I didn’t see a great deal of my grandparents growing up because my family never lived in close proximity to them. We went to Iowa every other summer and they visited us in California in alternate years. When I was little, it was cause for great celebration. My grandfather smoked Marlboros then and when the house smelled like cigarette smoke it meant they were in town. In my eyes, they were perfect.
It wasn’t until I was a teen-ager that I began to see them as human beings with strengths and weaknesses just like the rest of us. Grandma O had buried two husbands and outlived most of her friends. Her loneliness and the difficulties she endured due to aging were depressing and disturbing – something I didn’t want to think about at all when I was 17.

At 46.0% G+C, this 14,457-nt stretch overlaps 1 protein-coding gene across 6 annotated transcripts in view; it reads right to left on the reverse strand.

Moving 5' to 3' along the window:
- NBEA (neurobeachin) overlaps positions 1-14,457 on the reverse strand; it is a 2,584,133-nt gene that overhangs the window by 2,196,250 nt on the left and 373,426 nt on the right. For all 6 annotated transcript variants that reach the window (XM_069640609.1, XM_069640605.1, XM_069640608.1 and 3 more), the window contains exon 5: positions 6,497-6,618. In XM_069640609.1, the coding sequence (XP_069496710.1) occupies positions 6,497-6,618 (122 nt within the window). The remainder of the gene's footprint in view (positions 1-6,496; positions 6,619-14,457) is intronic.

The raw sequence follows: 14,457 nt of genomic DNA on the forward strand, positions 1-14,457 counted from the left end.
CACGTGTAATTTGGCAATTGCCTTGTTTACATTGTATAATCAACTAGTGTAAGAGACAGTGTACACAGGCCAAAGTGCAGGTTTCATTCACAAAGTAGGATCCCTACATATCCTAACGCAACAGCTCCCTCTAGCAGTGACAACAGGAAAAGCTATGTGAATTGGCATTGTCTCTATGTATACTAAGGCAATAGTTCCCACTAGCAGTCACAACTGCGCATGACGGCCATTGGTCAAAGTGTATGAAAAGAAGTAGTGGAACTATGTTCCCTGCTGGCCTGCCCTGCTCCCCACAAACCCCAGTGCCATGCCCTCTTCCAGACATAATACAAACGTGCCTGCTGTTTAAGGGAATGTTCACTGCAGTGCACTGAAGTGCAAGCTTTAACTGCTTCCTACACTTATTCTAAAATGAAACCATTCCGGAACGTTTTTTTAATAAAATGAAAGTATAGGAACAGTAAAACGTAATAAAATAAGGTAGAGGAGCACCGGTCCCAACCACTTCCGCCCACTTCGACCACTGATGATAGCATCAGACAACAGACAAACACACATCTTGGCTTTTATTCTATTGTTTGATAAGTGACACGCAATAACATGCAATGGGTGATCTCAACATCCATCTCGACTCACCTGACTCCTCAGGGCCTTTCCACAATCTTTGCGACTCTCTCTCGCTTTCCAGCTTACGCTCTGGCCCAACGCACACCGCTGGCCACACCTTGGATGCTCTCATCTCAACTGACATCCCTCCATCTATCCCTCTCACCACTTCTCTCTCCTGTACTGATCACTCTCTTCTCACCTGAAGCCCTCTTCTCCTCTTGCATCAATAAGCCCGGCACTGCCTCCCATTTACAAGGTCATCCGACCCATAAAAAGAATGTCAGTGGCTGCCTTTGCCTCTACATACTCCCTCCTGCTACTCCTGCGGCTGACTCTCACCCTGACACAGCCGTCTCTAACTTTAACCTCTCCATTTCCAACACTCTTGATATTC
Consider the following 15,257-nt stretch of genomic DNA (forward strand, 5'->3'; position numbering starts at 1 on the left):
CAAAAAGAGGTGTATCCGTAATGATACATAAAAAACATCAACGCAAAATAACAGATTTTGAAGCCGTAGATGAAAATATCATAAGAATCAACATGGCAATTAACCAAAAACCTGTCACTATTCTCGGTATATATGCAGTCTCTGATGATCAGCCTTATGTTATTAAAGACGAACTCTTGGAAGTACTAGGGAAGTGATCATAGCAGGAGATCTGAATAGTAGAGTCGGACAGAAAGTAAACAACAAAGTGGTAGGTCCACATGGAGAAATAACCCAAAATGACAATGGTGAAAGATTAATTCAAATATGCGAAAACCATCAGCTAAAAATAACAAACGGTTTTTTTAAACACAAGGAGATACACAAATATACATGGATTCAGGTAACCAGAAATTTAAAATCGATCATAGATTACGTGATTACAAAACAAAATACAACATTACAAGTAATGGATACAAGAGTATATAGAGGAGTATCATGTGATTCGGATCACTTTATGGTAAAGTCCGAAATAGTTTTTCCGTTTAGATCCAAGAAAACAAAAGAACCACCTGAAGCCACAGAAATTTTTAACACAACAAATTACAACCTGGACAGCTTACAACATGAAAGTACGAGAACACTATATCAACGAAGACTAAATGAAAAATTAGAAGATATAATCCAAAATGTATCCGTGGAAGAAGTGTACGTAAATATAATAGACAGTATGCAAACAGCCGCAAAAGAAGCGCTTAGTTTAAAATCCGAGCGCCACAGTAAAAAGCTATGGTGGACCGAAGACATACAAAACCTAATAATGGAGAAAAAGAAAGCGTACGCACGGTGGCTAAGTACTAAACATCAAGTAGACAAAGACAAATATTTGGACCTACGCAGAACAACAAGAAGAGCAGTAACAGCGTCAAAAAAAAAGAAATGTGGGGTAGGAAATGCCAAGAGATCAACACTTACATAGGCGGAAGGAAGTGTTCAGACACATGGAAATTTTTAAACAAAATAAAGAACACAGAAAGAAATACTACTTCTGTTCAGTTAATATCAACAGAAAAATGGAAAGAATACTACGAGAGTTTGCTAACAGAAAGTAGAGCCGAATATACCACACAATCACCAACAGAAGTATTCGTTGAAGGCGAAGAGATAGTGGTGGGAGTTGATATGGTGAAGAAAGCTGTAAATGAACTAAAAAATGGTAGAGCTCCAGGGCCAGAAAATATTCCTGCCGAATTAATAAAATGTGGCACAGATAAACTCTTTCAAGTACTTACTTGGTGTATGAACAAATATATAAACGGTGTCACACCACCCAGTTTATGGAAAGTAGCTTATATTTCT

My grandfather Knutsen was a charismatic extrovert who always sang “I’ll take you home with me, Kathleen” when they came to visit us. I adored him so it was hard to reconcile my growing awareness that he hurt my kind grandmother – not physically, but emotionally and psychologically. To his credit, my father never treated my mother with such disdain and he didn’t allow us to disrespect her either.
My children were privileged to grow up in close proximity to their grandparents (and cousins).